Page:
The Detroit Garden Center (DGC) was born out of the “garden center movement” of the late 1920’s. Mrs. Edwin Hewitt of the Garden Club of Michigan suggested that a garden center be established in Detroit and 1932 DGC became the third in the nation. The purpose of the center would be to serve as an educational resource for horticultural and allied activities and to be of service to the general public. This would be accomplished through lectures, displays, workshops, field trips and other related activities. Over 300 visitors attended lectures and exhibits the first year. In 1935 a library was established with the donation from Mrs. Howard Longyear in memory of her daughter, Mrs. Fred T. Murphy. The library became known as the Esther Longyear Memorial Library and was maintained jointly with the Michigan Horticultural Society as the “Garden Library of Michigan”.
The DGC was instrumental in helping the public with “Victory Gardens” during the war years. In 1944 the center organized a flower show at J.L. Hudson’s in which 45 garden clubs participated. Weekly lunchtime garden lectures were very popular. The Bulletin (newsletter) was started in 1956 as a means of keeping in touch with the growing membership.
The DGC was initially housed in the Society Arts and Crafts Building, followed by the DIA, and by the Grosse Pointe War Memorial and then to the White House on Belle Isle. It was clear that DGC needed a permanent home and an endowment fund was started.
When the Old City Hall was razed in 1961, DGC moved to 133 East Grand River. Then, in April of 1967, the Center was presented with an opportunity for a permanent location and the Moross years began. The Moross House is an example of the homes of Detroiters of modest means in the 1840’s.
The Moross House was the first brick home built in the city. In 1967, the City’s Housing Commission and the owner of the Moross House offered a plan to obtain restoration funds so the DGC could have a permanent home. It would become Michigan’s first federally assisted historic preservation project to be financed under The Housing Act of 1966. In the spring of 1972, DGC received notice that the building where they were located on Grand River was to be demolished and the Detroit Historical Museum offered a room in the museum as a temporary office until the Moross House could be occupied.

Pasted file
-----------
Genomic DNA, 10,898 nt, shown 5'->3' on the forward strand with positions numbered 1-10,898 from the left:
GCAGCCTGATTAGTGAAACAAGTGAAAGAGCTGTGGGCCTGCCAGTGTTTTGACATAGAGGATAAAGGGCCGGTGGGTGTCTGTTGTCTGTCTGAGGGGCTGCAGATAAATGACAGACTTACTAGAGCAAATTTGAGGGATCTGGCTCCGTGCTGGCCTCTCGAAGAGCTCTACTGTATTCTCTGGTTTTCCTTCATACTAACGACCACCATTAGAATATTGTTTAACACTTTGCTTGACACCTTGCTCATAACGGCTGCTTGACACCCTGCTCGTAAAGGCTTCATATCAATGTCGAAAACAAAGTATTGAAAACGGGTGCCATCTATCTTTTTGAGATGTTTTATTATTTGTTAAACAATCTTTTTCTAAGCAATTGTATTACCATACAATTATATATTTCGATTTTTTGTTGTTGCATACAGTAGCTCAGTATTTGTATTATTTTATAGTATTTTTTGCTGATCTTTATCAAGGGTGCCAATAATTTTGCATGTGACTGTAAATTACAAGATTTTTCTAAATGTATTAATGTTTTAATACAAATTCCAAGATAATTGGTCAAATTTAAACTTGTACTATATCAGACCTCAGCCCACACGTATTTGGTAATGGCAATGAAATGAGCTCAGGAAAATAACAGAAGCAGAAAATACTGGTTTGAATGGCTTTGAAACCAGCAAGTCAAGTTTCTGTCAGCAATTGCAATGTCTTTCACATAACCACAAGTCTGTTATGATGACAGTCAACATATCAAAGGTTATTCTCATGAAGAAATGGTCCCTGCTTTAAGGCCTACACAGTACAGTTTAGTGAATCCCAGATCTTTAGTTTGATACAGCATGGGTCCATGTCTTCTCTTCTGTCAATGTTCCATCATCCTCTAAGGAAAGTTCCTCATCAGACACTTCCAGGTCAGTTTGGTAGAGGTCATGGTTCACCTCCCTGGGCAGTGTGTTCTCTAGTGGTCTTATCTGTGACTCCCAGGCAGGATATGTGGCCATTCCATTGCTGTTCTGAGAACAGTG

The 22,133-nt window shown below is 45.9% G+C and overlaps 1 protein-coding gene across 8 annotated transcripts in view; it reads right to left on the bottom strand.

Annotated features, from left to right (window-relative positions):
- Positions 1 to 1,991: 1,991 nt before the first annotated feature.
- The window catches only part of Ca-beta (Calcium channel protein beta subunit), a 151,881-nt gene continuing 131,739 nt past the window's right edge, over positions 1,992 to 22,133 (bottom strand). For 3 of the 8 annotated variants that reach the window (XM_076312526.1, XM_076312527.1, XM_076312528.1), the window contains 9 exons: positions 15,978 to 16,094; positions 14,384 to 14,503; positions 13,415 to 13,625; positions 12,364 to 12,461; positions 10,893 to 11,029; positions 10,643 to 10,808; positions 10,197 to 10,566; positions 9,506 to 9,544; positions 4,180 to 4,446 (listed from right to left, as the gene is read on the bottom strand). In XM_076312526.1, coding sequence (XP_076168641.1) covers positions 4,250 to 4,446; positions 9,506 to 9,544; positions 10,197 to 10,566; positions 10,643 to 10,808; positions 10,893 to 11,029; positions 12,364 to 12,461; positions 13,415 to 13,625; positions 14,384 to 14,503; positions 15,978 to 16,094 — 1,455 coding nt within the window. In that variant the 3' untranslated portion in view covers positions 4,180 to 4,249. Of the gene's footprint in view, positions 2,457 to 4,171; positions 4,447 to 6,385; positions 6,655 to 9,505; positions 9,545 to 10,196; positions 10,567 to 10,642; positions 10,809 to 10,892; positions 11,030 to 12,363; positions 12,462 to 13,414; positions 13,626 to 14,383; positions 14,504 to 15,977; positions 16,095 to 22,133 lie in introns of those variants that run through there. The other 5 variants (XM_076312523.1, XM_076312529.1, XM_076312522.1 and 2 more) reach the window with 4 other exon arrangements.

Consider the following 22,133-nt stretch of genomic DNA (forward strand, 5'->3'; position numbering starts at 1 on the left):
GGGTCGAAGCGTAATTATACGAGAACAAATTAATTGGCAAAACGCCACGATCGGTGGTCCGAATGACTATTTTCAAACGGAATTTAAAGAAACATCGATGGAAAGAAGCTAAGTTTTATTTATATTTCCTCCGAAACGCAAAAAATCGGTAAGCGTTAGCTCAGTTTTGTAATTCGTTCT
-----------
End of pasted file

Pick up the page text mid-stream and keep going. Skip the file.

Mrs. Windell W. Anderson, landscape architect, completed restoration of the Moross House gardens at the request of the Garden Club of Michigan. She received the Medal of Merit from The Garden Club of America for her work in making the garden as authentic as possible to the 1840’s period. All who have been involved with DGC since 1974 have loved the gardens.
In 2004 DGCC was forced to vacate the Moross and move, with its large library, a few blocks east on Jefferson Ave. to the Vigliotti Building. The DGC has become known as the headquarters for garden information and inspiration throughout the Detroit metropolitan area. “Join the Detroit Garden Center and become a part in preserving Detroit’s past and in planning a more beautiful future” became a slogan to grow by. The Center was instrumental in planting children’s gardens throughout the city, in giving lectures and sponsoring craft lessons and field trips to places of horticultural interest. At its present location, members have built and maintain a half acre hillside garden of plants native to Michigan that can be seen from the Dequindre Cut, a “rails to trails” walking, biking, and jogging venue.
Condensed from an article researched and written by Sandy Jackson for two consecutive DGC Bulletins in Volume 53, 2007.